Of all the world’s unusual birds, one of the most fascinating is the beautifully coloured Hooded Pitohui, a songbird endemic to Papua New Guinea. As the world’s only scientifically confirmed poisonous bird, its vibrant plumage sends a warning to other animals to stay away – including humans.
A Dangerous Beauty
A member of the Oriolidae family of avians, the Hooded Pitohui (Pitohui dichrous) has striking orange and black feathers, a solid black head with a crest (which raises when on alert) and deep red eyes. It is medium in stature (growing to about 23cm) but has a powerful beak in relation to its size.
However, while undeniably attractive, the bird’s feathers (and skin) are coated with an alkaloid called batrachotoxin, which is one of the most potent poisons on the planet.
Batrachotoxin is the same neurotoxin found in the poison dart frogs, which secrete the poison from their skin and are, like the Hooded Pitohui, aposematic (endowed with a vivid colouration as a warning to potential predators).
A Deadly Diet
Batrachotoxin is also found in the Choresine Beetle (from the family Melyridae), which forms part of the staple food source of the Hooded Pitohui. Scientists believe these unusual birds eat the beetles as a chemical defence against lice and other ectoparasties. When the females lay their eggs the poison is transferred from their feathers to the outside of the eggs, which serves as a protection from snakes.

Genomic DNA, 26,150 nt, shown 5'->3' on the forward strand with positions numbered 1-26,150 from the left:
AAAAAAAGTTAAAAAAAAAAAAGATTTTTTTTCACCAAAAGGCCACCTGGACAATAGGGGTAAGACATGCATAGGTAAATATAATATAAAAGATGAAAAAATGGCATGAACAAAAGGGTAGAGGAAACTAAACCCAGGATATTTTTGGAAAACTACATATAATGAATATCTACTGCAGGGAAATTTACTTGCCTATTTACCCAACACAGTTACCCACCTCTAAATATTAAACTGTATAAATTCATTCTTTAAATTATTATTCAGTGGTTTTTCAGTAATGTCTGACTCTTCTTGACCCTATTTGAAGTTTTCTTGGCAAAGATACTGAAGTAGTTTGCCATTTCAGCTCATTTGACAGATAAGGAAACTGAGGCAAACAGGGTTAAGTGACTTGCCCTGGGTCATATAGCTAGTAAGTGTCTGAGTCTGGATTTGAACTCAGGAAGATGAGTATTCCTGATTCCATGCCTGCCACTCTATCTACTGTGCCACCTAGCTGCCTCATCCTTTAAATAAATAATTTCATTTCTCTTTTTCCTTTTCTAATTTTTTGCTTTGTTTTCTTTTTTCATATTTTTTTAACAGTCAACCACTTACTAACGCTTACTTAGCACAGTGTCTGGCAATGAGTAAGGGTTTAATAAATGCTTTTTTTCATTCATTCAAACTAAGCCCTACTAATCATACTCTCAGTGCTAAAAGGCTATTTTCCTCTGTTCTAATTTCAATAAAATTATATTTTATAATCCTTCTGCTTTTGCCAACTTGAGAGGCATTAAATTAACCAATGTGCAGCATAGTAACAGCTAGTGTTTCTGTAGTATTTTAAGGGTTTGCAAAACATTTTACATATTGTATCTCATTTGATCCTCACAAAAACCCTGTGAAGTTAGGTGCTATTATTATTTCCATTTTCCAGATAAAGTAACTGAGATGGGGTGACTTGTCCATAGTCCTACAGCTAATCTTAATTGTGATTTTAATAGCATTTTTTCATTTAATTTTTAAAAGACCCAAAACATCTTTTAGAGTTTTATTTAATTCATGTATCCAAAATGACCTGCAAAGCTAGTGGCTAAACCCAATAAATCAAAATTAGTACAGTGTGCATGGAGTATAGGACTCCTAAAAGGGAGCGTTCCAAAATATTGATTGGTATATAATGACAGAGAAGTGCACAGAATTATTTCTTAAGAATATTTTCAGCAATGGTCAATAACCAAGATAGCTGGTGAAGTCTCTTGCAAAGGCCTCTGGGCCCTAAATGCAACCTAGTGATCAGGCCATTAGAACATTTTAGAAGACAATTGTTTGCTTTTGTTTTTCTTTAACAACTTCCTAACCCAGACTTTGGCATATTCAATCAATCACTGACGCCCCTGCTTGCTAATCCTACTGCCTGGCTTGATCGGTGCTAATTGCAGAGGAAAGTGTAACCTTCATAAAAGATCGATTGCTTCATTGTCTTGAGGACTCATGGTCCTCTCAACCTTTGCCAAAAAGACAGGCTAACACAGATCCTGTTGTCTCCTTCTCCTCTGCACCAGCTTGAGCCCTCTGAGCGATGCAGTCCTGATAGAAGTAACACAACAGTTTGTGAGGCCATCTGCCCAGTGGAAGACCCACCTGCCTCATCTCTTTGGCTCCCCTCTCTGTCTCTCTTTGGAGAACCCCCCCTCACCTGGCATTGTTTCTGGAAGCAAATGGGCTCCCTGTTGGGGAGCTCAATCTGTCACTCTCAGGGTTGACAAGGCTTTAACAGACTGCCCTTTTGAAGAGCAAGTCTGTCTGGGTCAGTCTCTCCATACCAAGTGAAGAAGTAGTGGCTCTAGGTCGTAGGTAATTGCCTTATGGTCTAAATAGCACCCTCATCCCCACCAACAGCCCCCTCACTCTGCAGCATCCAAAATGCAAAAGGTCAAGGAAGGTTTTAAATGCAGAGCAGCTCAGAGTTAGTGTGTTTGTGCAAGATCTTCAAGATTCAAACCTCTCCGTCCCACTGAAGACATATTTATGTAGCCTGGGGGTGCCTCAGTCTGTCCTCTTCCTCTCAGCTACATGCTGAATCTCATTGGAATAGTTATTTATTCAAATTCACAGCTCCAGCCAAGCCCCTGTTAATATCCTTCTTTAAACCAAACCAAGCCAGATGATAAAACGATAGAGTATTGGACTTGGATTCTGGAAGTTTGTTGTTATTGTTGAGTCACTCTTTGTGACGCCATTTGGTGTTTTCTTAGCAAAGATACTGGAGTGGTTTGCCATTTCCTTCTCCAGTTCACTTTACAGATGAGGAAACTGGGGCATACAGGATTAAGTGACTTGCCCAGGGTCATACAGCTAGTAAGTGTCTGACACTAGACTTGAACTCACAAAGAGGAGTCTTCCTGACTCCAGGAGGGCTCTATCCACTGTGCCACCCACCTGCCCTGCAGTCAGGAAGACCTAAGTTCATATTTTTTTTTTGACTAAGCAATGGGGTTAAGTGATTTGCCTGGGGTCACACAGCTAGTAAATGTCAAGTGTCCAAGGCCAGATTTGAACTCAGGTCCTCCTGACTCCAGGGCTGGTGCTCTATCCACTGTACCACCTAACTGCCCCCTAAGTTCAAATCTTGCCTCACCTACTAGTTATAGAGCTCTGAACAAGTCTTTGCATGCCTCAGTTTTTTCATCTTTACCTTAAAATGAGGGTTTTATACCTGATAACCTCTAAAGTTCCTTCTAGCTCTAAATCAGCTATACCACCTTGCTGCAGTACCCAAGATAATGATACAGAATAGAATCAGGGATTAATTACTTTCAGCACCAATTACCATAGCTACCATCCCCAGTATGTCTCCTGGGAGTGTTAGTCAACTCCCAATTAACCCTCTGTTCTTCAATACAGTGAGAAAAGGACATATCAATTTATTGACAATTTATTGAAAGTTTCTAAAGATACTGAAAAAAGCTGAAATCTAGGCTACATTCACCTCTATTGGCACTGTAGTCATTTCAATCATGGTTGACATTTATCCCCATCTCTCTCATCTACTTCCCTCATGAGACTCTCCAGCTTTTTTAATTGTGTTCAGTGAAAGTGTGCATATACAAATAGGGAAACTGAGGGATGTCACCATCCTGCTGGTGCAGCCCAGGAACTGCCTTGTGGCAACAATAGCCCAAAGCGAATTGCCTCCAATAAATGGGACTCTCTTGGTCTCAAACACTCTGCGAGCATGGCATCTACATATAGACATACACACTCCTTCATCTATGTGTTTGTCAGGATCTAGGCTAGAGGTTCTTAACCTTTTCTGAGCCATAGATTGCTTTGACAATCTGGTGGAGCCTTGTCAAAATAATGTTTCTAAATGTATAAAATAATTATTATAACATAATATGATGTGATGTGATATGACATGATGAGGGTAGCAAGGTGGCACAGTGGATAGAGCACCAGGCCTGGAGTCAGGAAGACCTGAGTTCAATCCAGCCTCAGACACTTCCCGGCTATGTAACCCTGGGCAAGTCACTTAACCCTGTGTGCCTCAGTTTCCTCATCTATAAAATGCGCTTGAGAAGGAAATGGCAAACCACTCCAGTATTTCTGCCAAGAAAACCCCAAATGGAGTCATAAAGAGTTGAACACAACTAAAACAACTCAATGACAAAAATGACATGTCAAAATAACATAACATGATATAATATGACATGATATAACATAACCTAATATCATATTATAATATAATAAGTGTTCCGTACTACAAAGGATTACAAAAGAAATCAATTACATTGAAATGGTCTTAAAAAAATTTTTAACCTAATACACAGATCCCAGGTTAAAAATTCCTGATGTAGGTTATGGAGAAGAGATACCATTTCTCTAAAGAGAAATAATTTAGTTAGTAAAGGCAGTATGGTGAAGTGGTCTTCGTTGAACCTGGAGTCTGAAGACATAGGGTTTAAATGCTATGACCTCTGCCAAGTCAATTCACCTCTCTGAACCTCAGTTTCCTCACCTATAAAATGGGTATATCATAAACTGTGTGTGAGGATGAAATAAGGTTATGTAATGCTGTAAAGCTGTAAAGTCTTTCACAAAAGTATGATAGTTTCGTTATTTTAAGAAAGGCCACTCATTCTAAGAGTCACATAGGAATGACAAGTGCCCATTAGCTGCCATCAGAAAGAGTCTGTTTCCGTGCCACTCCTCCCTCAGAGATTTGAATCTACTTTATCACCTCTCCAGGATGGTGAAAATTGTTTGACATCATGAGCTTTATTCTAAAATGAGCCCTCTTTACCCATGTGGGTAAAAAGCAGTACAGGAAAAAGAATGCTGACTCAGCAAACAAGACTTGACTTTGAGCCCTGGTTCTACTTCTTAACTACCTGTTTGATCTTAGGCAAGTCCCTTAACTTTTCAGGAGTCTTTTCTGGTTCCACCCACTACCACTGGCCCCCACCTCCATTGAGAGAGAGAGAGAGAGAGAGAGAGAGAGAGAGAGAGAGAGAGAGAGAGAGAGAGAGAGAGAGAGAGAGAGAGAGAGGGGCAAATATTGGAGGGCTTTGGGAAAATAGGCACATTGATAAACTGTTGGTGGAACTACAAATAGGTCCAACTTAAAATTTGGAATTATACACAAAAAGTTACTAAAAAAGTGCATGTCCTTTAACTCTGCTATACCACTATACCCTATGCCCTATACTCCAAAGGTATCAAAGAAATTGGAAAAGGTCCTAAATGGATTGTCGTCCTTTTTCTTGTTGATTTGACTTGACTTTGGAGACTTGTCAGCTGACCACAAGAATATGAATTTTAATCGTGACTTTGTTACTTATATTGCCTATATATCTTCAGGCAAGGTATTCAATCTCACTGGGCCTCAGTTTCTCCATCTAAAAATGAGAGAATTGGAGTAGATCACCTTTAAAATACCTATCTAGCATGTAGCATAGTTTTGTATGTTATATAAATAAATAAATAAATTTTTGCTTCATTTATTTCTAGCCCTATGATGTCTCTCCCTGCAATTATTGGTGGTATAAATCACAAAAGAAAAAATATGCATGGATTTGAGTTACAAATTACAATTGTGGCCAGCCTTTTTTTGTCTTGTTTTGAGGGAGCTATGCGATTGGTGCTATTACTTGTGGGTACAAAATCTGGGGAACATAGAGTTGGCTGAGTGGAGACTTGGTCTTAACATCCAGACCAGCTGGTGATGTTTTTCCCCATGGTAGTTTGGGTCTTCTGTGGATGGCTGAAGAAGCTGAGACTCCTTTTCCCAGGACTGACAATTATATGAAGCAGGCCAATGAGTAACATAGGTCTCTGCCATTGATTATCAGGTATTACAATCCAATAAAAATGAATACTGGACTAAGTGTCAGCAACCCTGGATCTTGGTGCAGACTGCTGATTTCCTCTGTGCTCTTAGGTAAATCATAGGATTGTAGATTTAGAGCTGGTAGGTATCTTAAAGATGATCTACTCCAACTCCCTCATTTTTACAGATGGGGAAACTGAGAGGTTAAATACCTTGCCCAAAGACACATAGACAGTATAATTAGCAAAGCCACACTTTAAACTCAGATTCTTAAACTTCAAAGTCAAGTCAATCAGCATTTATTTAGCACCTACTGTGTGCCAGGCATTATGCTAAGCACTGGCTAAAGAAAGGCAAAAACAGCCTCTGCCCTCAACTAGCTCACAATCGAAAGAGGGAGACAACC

For keen wildlife watchers, well-organised professional bird tours provide the opportunity to travel to a host of exotic destinations around the world to experience sightings of rare and endemic avian species in their natural habitat. Anyone planning on joining one of the bird tours to Africa may be interested to learn of three newly documented species recently discovered in Ghana and the Republic of Congo.
Three New Species
An American research team working in Africa, headed by Dr Gary Voelker, confirmed the discovery in 2016 of three very similar birds that, while living in close proximity to each other, do not actually share any genetic similarities. Dr Voelker said the findings were particularly important and exciting because it was previously considered that Afrotropical forests were “static places where little evolutionary diversification has occurred.” The thinking that in this kind of environment birds that looked similar and existed in the same habitat were likely to be the same species is now under question, leaving the door open for potentially more new species to be discovered in the future.
Dr Voelker went even further, to say that the lack of documented diversity of avian species in the lowland forests of Africa is likely due more to a dearth of specimens than an actual absence of variation.